English Name: artemisia argyi, Chinese mugwort
Pharmaceutical Name: Folium Artemisiae Argyi
Medica Category: Stop-Bleeding Herbs
Properties: Ai Ye enters the Spleen, Liver, and Kidney channels; it is bitter and acrid in nature and warm in temperature.
The Chinese Herb Ai Ye is the leaves of Artemisia Argyi (or Chinese Mugwort), which is a plant in the family of mugworts that grows throughout East Asia. The leaves are covered in oil-producing glands, and it is this oil that gives this herb its characteristic healing actions (discussed in the section below).
Ai Ye can be processed to be used as medicine in a variety of ways; first, it can be decocted for use internally; and depending on what it will be used for, it can be vinegar-fried, charred, or left unprocessed before decocting. It is also the main ingredient that makes up moxa sticks, can be made into an essential oil, or used topically as an herb wash. Quite versatile!
It should also be mentioned that there are safety considerations with use of this herb—see safety notes below.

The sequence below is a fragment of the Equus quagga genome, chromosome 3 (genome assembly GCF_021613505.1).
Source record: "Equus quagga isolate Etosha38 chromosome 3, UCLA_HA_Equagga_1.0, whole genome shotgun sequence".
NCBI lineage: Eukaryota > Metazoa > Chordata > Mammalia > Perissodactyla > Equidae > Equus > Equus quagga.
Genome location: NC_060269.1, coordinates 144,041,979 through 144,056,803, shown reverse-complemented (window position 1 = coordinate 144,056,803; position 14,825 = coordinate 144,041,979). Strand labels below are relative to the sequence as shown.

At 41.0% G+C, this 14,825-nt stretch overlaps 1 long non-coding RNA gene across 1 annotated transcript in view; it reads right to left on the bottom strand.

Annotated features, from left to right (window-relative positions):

Ai Ye warms the channels and stops bleeding. It is commonly used in this regard to address gynecological bleeding caused by deficiency and cold in the uterus.
It is especially helpful to address spotting as well as other clinical presentations such as profuse menstrual bleeding and vaginal bleeding during an unstable pregnancy.
Ai Ye dispels cold and relieves pain that presents as lower abdominal coldness and pain, dysregulated menses, infertility, and profuse clear vaginal discharge.
Burned as moxa, Ai Ye activates qi and blood circulation and warms the channels and peripherals.
Used as a topical wash, Ai Ye treats various dermatological conditions such as eczema and itchy rashes.
As an essential oil, Ai Ye addresses cough and wheezing with phlegm.
Proper dosage must be adhered to or adverse reactions can occur. In an herbal decoction, proper dosage is 3-10g. Ingested orally as an essential oil, the proper dosage is 0.1 ml of per dose, 3x/day.
As an herbal wash, Chen and Chen notes that some localized redness and warmth may occur.
Adverse reactions may be noticed at doses of 20-30g., and fatality may occur at doses starting at 100g. Acute reactions include (but are not limited to): dry mouth, nausea, and dizziness followed by severe abdominal cramping, diarrhea, spasms/convulsions, and altered consciousness.
Furthermore, long-term use of Ai Ye at large dosages can produce adverse reactions as well. Therefore, we highly recommend consultation with a trained TCM practitioner when using this herb as medicine (especially when ingesting it in any form).
A full discussion of adverse effects and treatment of overdosage of Ai Ye can be found in Chen and Chen, pp. 600-1.
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